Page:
The dollar sank to an 11-week low against the yen on Monday, hit by a renewed stock market selloff in China that sent traders running for the traditional security of the Japanese currency and the Swiss franc. Even if a majority of the biggest bank and fund traders expect more strength for the greenback this year, doubts about that have been writ large in a month when it fell almost 5 percent against the euro and almost 3 against the yen.
Another 6-7 percent slide in Shanghai shares was the trigger on Monday, suggesting again that the global economy may struggle to handle many more rises in US interest rates this year - likely to be the central driver for any further dollar rally. China's yuan currency hit its lowest in more than 4 years in both onshore and offshore trade.
The Australian and New Zealand dollars, which all tend to be dependent on growth and the buoyancy of commodity prices, were also down more than 1 percent. "All about China really," said the head of foreign exchange at one large London brokerage, asking not to be named. "Volumes are still not that high but it has been a very interesting start this morning. The weakening of the yuan is getting a lot of attention."
The yen rose 1.2 percent against the dollar to 118.90 yen, while the franc hit highs of 0.9924 francs per dollar before trimming gains to around half a percent at 0.9980. The euro gained half a percent to $1.0907. The world's biggest trading bank, Citi, recommended buying the yen overnight with a two-week perspective before swiftly recommending clients close out the same trade thanks to the scale of the move against the dollar. The bank remained broadly downbeat on the dollar's prospects ahead of ISM sentiment data later in the day.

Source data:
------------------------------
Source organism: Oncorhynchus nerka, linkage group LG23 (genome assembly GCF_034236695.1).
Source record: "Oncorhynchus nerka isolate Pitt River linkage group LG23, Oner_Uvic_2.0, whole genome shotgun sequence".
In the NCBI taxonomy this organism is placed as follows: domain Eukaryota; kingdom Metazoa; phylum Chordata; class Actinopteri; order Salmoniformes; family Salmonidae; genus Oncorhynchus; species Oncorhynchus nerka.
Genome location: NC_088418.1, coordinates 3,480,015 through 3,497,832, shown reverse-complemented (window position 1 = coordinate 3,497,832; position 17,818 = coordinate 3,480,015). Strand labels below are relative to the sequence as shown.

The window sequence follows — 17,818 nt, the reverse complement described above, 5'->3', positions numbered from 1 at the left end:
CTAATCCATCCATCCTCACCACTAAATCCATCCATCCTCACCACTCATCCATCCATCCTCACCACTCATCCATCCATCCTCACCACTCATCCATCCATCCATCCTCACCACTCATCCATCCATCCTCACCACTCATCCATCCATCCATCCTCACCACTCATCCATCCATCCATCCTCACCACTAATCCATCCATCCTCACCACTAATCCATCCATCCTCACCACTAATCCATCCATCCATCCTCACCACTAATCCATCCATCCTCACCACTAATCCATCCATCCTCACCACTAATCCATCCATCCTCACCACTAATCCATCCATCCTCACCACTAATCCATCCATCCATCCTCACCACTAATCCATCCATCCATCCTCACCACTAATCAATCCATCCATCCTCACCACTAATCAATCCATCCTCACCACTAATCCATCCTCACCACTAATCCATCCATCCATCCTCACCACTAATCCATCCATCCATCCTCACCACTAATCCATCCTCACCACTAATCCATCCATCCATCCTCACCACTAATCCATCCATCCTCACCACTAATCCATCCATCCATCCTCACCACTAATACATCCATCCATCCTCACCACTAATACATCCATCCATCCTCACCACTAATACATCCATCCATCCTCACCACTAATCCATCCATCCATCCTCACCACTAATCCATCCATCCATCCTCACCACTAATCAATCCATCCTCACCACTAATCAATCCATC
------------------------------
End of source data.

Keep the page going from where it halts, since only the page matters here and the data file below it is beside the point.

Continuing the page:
"While we doubt that a lasting shift in trend towards weaker data will be seen, there are some immediate risks," strategist Josh O'Byrne said in a morning note to clients. "Given recent disappointment from regional surveys, there is some risk for dollar losses associated with today's ISM report." Tension in the Middle East was also playing a role after Saudi Arabia on Sunday severed ties with Iran. Data showed China's factory activity shrank for the tenth straight month in December, hitting shares across Asia. China's moves last week to clamp down on play by some foreign banks on the arbitrage between its onshore and offshore currency markets was also read as a sign of concern over the scale of capital outflows.
"There is clearly some kind of shock in this area (the currency market)," said a senior trader with one large Asian bank in London. "But I wouldn't overstate the scale of the action today. My feeling is it may calm down." The gap between on and offshore rates was still short of a 2 percentage point mark viewed by some in the market as the limit of the People's Bank of China's tolerance. Offshore rates fell by a full percentage point to 6.6324 per dollar. The onshore yuan - trading for the first time on Monday until mid-afternoon in Europe under another change to market infrastructure - fell 0.6 percent to 6.5338.